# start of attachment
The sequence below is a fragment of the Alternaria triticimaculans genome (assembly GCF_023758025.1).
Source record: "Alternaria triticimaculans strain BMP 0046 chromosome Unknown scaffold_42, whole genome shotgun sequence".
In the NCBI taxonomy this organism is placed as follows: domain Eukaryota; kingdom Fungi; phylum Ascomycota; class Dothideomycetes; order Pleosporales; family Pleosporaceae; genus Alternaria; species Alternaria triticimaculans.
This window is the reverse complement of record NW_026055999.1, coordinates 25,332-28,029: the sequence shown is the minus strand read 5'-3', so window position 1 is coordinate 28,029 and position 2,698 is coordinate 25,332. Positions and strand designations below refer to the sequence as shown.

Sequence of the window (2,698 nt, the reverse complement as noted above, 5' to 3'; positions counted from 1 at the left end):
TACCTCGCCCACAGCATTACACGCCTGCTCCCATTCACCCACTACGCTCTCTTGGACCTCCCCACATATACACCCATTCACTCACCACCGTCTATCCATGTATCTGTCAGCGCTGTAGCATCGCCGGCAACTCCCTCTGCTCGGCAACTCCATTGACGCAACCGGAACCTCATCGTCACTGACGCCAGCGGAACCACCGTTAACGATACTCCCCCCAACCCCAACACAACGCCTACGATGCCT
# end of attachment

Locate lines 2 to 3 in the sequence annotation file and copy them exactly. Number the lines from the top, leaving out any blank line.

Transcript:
Source record: "Alternaria triticimaculans strain BMP 0046 chromosome Unknown scaffold_42, whole genome shotgun sequence".
In the NCBI taxonomy this organism is placed as follows: domain Eukaryota; kingdom Fungi; phylum Ascomycota; class Dothideomycetes; order Pleosporales; family Pleosporaceae; genus Alternaria; species Alternaria triticimaculans.